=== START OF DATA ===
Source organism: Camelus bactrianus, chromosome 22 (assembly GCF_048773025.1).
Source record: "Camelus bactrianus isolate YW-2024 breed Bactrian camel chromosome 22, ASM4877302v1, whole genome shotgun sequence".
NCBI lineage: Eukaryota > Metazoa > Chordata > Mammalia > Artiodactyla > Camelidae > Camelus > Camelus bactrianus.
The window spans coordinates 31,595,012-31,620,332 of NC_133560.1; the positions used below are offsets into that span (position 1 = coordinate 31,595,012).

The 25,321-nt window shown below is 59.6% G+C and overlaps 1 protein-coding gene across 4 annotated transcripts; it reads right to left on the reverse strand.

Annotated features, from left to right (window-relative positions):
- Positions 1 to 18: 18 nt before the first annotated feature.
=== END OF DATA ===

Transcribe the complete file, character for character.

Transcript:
Source organism: Camelus bactrianus, chromosome 22 (assembly GCF_048773025.1).
Source record: "Camelus bactrianus isolate YW-2024 breed Bactrian camel chromosome 22, ASM4877302v1, whole genome shotgun sequence".
NCBI lineage: Eukaryota > Metazoa > Chordata > Mammalia > Artiodactyla > Camelidae > Camelus > Camelus bactrianus.
The window spans coordinates 31,595,012-31,620,332 of NC_133560.1; the positions used below are offsets into that span (position 1 = coordinate 31,595,012).

The 25,321-nt window shown below is 59.6% G+C and overlaps 1 protein-coding gene across 4 annotated transcripts; it reads right to left on the reverse strand.

Annotated features, from left to right (window-relative positions):
- Positions 1 to 18: 18 nt before the first annotated feature.